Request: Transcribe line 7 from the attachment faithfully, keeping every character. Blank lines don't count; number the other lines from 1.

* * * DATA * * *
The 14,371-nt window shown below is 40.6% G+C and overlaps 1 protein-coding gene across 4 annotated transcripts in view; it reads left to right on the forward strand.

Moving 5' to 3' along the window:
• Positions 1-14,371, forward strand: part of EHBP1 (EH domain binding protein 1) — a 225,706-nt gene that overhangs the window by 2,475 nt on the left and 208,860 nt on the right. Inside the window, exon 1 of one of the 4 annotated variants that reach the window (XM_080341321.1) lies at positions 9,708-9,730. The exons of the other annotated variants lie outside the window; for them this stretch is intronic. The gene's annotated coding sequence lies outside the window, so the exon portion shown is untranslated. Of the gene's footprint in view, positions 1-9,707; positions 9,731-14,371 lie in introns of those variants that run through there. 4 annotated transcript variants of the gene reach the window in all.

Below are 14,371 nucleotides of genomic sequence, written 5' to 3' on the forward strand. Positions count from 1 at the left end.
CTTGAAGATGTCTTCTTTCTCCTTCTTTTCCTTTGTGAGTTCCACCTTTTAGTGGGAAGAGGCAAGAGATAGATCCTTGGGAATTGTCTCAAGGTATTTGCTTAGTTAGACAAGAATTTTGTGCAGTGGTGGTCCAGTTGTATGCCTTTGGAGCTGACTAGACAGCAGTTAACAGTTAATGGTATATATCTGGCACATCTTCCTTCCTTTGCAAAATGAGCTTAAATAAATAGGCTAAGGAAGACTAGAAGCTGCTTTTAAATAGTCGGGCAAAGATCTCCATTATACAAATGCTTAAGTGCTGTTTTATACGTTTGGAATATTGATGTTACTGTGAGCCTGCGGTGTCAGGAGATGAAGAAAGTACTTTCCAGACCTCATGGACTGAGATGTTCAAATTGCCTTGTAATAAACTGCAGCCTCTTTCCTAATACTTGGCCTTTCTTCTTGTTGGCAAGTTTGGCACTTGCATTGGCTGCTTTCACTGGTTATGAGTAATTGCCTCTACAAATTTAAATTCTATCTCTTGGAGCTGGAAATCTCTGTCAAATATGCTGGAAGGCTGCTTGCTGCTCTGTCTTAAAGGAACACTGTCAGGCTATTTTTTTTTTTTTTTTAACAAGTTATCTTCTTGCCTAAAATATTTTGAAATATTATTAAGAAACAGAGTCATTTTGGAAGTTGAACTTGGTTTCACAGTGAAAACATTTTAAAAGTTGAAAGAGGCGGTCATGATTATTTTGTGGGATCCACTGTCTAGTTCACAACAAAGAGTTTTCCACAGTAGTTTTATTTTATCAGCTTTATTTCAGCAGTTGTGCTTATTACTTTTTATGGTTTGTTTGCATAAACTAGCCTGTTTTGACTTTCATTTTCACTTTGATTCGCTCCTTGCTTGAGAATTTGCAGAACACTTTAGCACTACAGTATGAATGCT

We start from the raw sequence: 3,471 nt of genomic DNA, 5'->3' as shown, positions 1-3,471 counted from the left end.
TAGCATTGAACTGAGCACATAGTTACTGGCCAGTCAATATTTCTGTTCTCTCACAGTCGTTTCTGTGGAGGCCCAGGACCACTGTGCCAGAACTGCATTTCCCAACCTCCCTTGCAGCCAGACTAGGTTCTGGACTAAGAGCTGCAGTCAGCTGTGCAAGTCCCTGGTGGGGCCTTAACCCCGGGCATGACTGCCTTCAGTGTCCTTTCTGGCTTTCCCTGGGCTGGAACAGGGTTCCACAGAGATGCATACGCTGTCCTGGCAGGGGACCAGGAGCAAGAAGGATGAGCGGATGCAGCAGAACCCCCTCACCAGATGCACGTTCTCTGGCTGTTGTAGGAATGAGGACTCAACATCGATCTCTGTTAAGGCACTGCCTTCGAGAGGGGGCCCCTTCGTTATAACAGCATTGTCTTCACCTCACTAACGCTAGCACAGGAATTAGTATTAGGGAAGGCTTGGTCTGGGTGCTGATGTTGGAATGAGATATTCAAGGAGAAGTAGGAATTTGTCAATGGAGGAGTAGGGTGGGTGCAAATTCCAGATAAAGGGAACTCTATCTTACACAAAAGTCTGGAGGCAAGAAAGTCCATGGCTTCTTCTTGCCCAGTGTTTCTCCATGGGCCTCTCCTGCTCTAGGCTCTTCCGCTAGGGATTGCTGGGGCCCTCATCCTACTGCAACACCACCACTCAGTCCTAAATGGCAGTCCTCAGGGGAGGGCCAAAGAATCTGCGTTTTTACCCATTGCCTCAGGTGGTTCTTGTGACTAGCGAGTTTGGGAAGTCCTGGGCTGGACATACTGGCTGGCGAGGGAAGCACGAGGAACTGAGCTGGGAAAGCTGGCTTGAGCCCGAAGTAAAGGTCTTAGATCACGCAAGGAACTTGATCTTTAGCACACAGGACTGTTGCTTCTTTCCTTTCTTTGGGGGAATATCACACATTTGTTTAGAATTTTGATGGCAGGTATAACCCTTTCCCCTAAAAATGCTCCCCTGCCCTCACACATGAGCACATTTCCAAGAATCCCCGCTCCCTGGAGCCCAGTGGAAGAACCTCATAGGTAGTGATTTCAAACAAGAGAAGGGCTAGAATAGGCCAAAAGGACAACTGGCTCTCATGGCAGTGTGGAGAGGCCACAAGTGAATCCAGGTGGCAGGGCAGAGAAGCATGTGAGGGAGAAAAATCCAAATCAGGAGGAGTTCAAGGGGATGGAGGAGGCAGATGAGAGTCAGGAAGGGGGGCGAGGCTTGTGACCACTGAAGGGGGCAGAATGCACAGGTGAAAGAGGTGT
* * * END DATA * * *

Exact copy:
TAGCATTGAACTGAGCACATAGTTACTGGCCAGTCAATATTTCTGTTCTCTCACAGTCGTTTCTGTGGAGGCCCAGGACCACTGTGCCAGAACTGCATTTCCCAACCTCCCTTGCAGCCAGACTAGGTTCTGGACTAAGAGCTGCAGTCAGCTGTGCAAGTCCCTGGTGGGGCCTTAACCCCGGGCATGACTGCCTTCAGTGTCCTTTCTGGCTTTCCCTGGGCTGGAACAGGGTTCCACAGAGATGCATACGCTGTCCTGGCAGGGGACCAGGAGCAAGAAGGATGAGCGGATGCAGCAGAACCCCCTCACCAGATGCACGTTCTCTGGCTGTTGTAGGAATGAGGACTCAACATCGATCTCTGTTAAGGCACTGCCTTCGAGAGGGGGCCCCTTCGTTATAACAGCATTGTCTTCACCTCACTAACGCTAGCACAGGAATTAGTATTAGGGAAGGCTTGGTCTGGGTGCTGATGTTGGAATGAGATATTCAAGGAGAAGTAGGAATTTGTCAATGGAGGAGTAGGGTGGGTGCAAATTCCAGATAAAGGGAACTCTATCTTACACAAAAGTCTGGAGGCAAGAAAGTCCATGGCTTCTTCTTGCCCAGTGTTTCTCCATGGGCCTCTCCTGCTCTAGGCTCTTCCGCTAGGGATTGCTGGGGCCCTCATCCTACTGCAACACCACCACTCAGTCCTAAATGGCAGTCCTCAGGGGAGGGCCAAAGAATCTGCGTTTTTACCCATTGCCTCAGGTGGTTCTTGTGACTAGCGAGTTTGGGAAGTCCTGGGCTGGACATACTGGCTGGCGAGGGAAGCACGAGGAACTGAGCTGGGAAAGCTGGCTTGAGCCCGAAGTAAAGGTCTTAGATCACGCAAGGAACTTGATCTTTAGCACACAGGACTGTTGCTTCTTTCCTTTCTTTGGGGGAATATCACACATTTGTTTAGAATTTTGATGGCAGGTATAACCCTTTCCCCTAAAAATGCTCCCCTGCCCTCACACATGAGCACATTTCCAAGAATCCCCGCTCCCTGGAGCCCAGTGGAAGAACCTCATAGGTAGTGATTTCAAACAAGAGAAGGGCTAGAATAGGCCAAAAGGACAACTGGCTCTCATGGCAGTGTGGAGAGGCCACAAGTGAATCCAGGTGGCAGGGCAGAGAAGCATGTGAGGGAGAAAAATCCAAATCAGGAGGAGTTCAAGGGGATGGAGGAGGCAGATGAGAGTCAGGAAGGGGGGCGAGGCTTGTGACCACTGAAGGGGGCAGAATGCACAGGTGAAAGAGGTGT